Building the Base

Overview

The Gear S2 is a perfect example of having an intuitive user interface while utilizing the circular bezel, making it feel natural for the wearer. Tizen enhances that experience even further with its optimized power management and ecosystem.

The watch face is the first screen that the wearer will see day-to-day; part of it is the watch board.
The watch board is an integral element that will be used as a base to build a complete Tizen Watch application for the wearable.

Figure 1 The Final Watch Board

Figure 1 The Final Watch Board

Setting up the Environment

To build the Tizen native watch face for the wearable, the environment should be downloaded and installed:

  • Tizen 2.4 SDK

  • A Tizen Wearable Template

  • Watch Application Assets

Testing:

  • Samsung Gear S2

  • Emulator (Optional)

Preparing the Area

a. Open the Tizen IDE and create a new Tizen Web Project. In the New Project window, choose "Basic" inside "WEARABLE-2.3.1". Give your project a name and click Finish.

Figure 2 Create a new Web Project

Figure 2 Create a new Web Project

b. Since the Basic Web App template was used, it is not categorized as watch face.That is why we need to add the line. Add the following line to the config.xml file.

<tizen:category name="http://tizen.org/category/wearable_clock"/>

c. Since the Basic Web App template was used, it is not categorized as watch face.That is why we need to add the line. Add the following line to the config.xml file.

Figure 3 Asset Folder Placement

Figure 3 Asset Folder Placement

Step 2. Placing the Assets

a. In the index.html file, place <img> tags for every asset to be manipulated later on.As shown below, the hour, minute, and second hands are defined with the id and source path.

<html>

<head>
…
</head>

<body id="body">
	<img id="hour" src="/images/hand_hour.png">
	<img id="minute" src="/images/hand_minute.png">
	<img id="second" src="/images/hand_second.png">
	<img id="center" src="/images/center.png">
</body>
</html>

Step 3. Define Asset Properties

a.In the CSS file (style.css), define the background property by providing the URL to the image.

html {...}

body {
	width: 100%;
	height: 100%;
	margin: 0;
	background: url("/images/bg.png") center center no-repeat;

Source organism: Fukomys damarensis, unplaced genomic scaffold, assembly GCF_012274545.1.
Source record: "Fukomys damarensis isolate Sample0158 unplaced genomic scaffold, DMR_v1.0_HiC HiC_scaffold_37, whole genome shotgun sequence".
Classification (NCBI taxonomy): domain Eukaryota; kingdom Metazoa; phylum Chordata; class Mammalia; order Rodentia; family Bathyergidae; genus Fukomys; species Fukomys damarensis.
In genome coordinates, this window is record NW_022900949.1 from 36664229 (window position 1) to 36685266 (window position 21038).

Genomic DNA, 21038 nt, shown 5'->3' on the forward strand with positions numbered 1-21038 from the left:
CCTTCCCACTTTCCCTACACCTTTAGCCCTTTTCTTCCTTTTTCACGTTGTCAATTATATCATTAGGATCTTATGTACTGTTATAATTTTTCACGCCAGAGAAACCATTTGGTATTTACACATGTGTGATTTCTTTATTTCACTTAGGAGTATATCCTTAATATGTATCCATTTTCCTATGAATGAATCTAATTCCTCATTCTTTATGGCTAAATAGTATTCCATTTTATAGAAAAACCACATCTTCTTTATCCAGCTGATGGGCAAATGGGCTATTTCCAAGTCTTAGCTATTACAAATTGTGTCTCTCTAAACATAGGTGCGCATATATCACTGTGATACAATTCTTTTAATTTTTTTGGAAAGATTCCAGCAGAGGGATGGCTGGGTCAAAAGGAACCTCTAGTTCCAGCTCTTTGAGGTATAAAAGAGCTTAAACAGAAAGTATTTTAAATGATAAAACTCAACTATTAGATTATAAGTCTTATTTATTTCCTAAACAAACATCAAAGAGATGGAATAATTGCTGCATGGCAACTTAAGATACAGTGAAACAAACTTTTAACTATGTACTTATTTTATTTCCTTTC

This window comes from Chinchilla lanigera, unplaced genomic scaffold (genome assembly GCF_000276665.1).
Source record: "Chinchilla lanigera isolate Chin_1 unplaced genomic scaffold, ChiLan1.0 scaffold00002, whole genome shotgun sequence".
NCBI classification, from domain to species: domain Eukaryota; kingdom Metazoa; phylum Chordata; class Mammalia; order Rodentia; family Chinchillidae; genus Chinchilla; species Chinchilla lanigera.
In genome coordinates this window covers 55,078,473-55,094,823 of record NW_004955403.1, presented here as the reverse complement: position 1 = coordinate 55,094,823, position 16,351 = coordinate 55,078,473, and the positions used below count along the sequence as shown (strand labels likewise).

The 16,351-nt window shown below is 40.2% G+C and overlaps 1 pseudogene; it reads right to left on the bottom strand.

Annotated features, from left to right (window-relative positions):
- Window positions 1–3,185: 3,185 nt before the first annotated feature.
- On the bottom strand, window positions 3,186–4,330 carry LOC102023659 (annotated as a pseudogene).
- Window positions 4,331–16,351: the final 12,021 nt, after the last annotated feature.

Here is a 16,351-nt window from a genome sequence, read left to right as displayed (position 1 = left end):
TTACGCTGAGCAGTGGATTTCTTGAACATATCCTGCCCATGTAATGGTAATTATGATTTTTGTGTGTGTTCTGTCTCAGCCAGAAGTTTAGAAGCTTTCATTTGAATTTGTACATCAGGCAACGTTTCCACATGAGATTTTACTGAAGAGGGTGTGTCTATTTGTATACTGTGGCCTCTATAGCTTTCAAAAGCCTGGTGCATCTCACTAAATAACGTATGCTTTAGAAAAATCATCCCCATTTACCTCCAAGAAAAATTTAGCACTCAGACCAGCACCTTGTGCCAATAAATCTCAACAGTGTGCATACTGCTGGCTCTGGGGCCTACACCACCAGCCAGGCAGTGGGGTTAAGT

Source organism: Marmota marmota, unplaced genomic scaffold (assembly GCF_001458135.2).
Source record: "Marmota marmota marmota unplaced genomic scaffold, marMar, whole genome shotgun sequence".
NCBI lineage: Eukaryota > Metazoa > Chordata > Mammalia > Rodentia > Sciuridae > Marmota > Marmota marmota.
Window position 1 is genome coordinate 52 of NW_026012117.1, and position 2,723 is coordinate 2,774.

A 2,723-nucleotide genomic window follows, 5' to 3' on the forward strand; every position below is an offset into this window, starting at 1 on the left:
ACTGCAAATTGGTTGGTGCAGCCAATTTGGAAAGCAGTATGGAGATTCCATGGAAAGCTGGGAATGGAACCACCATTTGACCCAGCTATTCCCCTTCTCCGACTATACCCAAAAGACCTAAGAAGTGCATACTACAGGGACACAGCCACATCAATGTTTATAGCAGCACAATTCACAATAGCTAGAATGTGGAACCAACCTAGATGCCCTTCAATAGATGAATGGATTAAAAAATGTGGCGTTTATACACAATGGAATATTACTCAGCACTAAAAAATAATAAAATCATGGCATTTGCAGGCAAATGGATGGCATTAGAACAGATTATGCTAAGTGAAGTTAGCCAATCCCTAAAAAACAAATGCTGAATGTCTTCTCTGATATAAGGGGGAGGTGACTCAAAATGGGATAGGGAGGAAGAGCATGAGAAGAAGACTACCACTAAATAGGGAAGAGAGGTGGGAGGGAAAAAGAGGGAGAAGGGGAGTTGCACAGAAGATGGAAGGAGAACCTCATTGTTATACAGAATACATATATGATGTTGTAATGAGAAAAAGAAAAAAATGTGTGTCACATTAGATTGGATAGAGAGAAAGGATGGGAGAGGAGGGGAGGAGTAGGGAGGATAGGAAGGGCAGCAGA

overflow: hidden;
}

b. Set the position, z-index, and right properties of each image of the watch hands.

Note

The image with the higher z-index value overlaps the ones of lesser value.
The value of right is computed by taking off half the width of the image from 180px.

html {…}

body {…}

#hour{
	position: absolute;
	z-index: 2;
	right: 171px;
}

#minute {
	position: absolute;
	z-index: 3;
	right: 171px;
}

#second {
	position: absolute;
	z-index: 4;
	right: 172px;
}

#center{
	position: absolute;
	z-index: 5;
	right: 172px;
	top: 172px;
}

Step 4. Manipulating the Images

a. In the JS File (main.js), define the method drawWatchContent(). Use the rotate() method in the transform CSS property to rotate the watch hands according to its corresponding time.

function drawWatchContent(hour, minute, second) {
	document.getElementById("hour").style.transform  = "rotate("+
	((hour+minute/60)*30) +"deg)";

	document.getElementById("minute").style.transform  = "rotate("+
	((minute+second/60)*6) +"deg)";

	document.getElementById("second").style.transform = "rotate(" +
	(second * 6) + "deg)";
}

b. Define the drawWatch() method. Use tizen.time.getCurrentDateTime() method to get the hours, minutes, and seconds. Pass these parameters to drawWatchContent().

function drawWatchContent(hour, minute, second) {…}

function drawWatch() {
	var datetime, hour, minute, second;

	datetime = tizen.time.getCurrentDateTime();
	hour = datetime.getHours();
	minute = datetime.getMinutes();
	second = datetime.getSeconds();

	drawWatchContent(hour, minute, second);
}

c. In the window.onload event function, add setInterval() method to call the drawWatch() method every second (1000 miliseconds).

function drawWatchContent(hour, minute, second) {…}

function drawWatch() {…}

	window.onload = function() {
	// Start main loop

	setInterval(drawWatch,1000);

}

d. Add an eventListener to update the screen when the device wakes up.

function drawWatchContent(hour, minute, second) {…}

function drawWatch() {…}

window.onload = function() {
	// Start main loop

	setInterval(drawWatch,1000);

	// Add eventListener for screen update here
	document.addEventListener("visibilitychange", function() {
	if (!document.hidden) {
	drawWatch();
	}
});
};

Build and run the app on the emulator. Once you’ve successfully run the app in the emulator for testing. You can expect it to appear as the final watch board in figure 1.

Step 5. Testing the Watch Face

a. In the Project Explorer, right click on your project and select "Run As" then "Tizen Web Application"

Note

The Gear Emulator must be already running in the background.

Figure 4 Running the Watch App

Figure 4 Running the Watch App

b. Go to the Gear Emulator, swipe up (click and drag upwards) on the watch face, click on "Settings" and select "Clock".

c. Swipe left (click and drag from right to left) on the watch face options until the created watch face is displayed then click on it.

d. Click the Power button on the emulator(lower right button) to see the applied watch face.

Figure 5 The Watch Face Result

Figure 5 The Watch Face Result

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